Mare Imbrium
The Mountains and the Sea
The area changes dramically as the sun continues to rise, as seen in this Plato image taken during a prior session.

An image of the
southern portion of the 8-day terminator was taken at the same time.

This image is from a single one-second ISO 100, 48-bit image that was taken on 09-Feb-2003 with an 8" Mak-Newt and Canon D60 digital SLR through a stacked pair of TeleVue Powermates (2x and 4x).

Processing done in
Images Plus and  final polish with Adobe PhotoShop.
Sunrise sweeps over the largest of the moon's lava flows, "The Sea of Showers" (Mare Imbrium) in this image of an 8-day moon.

A hint of the eastern rim of crater Plato is seen in the upper left as it is caught in a glint of sunlight. The Alpes range to the east and wrinkle ridges running along the terminator are stunningly highlighted by long shadows and high contrast as they too are awakened by the morning sun.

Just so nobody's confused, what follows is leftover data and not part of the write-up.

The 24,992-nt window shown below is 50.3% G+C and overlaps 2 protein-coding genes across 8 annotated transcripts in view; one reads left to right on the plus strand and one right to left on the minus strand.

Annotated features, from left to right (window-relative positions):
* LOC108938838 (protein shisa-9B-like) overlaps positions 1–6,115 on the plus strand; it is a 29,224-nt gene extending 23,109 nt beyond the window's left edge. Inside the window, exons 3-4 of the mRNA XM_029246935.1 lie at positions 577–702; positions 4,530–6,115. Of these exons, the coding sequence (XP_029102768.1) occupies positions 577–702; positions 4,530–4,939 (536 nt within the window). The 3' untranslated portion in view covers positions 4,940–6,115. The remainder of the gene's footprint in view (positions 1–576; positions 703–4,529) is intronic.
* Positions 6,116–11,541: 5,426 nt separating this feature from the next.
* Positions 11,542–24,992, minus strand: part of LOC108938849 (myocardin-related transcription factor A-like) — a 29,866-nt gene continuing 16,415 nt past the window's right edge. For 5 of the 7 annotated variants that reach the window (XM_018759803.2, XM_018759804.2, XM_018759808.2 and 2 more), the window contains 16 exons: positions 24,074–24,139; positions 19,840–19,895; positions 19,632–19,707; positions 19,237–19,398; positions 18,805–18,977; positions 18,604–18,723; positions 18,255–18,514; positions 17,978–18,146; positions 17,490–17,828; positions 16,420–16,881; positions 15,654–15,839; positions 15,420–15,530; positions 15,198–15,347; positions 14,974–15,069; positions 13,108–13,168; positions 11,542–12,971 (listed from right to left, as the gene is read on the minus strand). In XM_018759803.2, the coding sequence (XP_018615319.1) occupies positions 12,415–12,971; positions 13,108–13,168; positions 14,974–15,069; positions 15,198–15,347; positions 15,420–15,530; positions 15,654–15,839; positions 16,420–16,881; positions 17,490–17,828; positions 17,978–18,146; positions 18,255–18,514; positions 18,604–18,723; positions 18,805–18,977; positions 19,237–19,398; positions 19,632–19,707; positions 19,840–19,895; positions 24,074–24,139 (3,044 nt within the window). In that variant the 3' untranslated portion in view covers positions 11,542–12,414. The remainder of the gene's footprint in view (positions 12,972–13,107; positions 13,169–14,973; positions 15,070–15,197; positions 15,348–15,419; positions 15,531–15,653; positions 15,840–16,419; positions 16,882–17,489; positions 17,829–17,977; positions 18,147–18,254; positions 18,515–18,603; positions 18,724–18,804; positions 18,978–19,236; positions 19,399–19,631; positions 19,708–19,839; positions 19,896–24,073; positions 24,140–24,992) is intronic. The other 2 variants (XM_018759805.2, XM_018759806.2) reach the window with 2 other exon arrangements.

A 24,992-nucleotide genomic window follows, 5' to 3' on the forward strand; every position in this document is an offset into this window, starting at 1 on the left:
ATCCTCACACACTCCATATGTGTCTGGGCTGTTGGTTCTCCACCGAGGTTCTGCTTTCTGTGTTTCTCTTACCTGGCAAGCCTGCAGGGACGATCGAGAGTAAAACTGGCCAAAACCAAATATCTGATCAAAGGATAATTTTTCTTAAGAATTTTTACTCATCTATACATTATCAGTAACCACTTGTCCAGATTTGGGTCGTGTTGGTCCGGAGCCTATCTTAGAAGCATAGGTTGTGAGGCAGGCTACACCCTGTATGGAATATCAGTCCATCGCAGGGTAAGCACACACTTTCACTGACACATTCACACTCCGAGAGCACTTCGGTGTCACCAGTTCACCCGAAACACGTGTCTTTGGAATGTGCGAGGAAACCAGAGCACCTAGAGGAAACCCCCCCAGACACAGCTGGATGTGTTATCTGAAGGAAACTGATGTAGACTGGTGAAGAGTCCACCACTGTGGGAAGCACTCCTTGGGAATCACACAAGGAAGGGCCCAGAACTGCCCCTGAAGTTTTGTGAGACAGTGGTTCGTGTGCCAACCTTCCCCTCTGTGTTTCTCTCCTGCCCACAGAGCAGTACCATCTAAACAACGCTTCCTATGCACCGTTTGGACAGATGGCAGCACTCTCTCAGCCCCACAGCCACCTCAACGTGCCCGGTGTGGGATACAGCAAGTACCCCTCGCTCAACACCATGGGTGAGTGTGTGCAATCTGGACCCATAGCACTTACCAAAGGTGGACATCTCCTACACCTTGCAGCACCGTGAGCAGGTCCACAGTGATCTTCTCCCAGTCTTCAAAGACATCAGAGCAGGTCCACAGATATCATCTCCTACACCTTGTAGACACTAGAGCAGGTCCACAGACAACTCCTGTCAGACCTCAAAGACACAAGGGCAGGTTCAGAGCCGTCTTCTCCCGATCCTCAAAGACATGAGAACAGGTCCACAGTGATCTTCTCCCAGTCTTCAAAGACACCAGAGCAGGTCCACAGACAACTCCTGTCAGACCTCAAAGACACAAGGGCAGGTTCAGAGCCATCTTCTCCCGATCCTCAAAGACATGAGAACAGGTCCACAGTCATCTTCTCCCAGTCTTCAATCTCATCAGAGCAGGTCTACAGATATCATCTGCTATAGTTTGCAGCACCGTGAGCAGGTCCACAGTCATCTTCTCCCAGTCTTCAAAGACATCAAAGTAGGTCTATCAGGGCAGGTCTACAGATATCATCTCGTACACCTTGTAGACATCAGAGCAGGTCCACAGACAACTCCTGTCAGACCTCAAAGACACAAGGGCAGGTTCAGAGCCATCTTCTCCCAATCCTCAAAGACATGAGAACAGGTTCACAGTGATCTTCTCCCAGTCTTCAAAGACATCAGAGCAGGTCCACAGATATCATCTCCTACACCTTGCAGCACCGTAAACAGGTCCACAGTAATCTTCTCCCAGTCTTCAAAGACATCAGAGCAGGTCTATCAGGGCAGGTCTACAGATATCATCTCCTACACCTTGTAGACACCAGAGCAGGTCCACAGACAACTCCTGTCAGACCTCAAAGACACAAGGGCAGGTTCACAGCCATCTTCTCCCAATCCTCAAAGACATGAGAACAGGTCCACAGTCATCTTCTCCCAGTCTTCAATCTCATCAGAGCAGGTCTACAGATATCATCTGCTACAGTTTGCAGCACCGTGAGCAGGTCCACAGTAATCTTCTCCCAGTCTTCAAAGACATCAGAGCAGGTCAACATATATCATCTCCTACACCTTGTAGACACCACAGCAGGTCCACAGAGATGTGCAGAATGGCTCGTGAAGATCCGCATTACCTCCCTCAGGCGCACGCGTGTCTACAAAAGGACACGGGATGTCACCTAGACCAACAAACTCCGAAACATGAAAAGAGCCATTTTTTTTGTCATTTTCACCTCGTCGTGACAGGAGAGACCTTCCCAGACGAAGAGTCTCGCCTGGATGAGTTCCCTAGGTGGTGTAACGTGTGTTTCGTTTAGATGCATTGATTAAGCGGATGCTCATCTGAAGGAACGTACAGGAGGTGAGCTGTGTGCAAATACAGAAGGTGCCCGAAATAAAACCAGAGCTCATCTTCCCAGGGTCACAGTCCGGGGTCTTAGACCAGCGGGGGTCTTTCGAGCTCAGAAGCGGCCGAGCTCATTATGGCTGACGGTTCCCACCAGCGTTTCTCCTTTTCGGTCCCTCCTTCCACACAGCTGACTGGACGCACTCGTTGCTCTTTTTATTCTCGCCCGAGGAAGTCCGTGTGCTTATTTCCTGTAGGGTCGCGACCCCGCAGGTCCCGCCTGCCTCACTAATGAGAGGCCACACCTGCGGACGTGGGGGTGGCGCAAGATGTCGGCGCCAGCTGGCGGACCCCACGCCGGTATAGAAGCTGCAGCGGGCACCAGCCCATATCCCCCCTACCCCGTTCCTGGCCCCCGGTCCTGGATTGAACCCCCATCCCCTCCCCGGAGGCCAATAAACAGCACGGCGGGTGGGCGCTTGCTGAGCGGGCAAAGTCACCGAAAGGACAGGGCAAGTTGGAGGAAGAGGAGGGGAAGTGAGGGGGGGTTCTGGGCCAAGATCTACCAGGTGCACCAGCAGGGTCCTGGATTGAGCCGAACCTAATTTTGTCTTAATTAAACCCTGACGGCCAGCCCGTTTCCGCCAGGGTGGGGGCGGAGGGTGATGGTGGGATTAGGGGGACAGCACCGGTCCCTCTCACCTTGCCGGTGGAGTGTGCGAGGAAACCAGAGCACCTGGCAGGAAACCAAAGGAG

Vallis Alpes cuts through the range, its western wall bathed in light and just the barest of hints can be seen of the fault that runs along its floor. As the angle of sunlight increases slightly, good "seeing" conditions will reveal the fault more fully.

Aristoteles lies in the northeast (upper right), it's western wall already washed out, but much detail present in the terraces on the opposite side.
The Apeninus range completes the arc around Mare Imbrium, with Rimae Bradley and Archimedes carving paths through the dark basaltic floor, stretching to meet crater Archimedes.

Many features are seen in greatest detail as the terminator sweeps past, accentuating the contours with the long shadows that are cast, and are a favorite haunt of mine!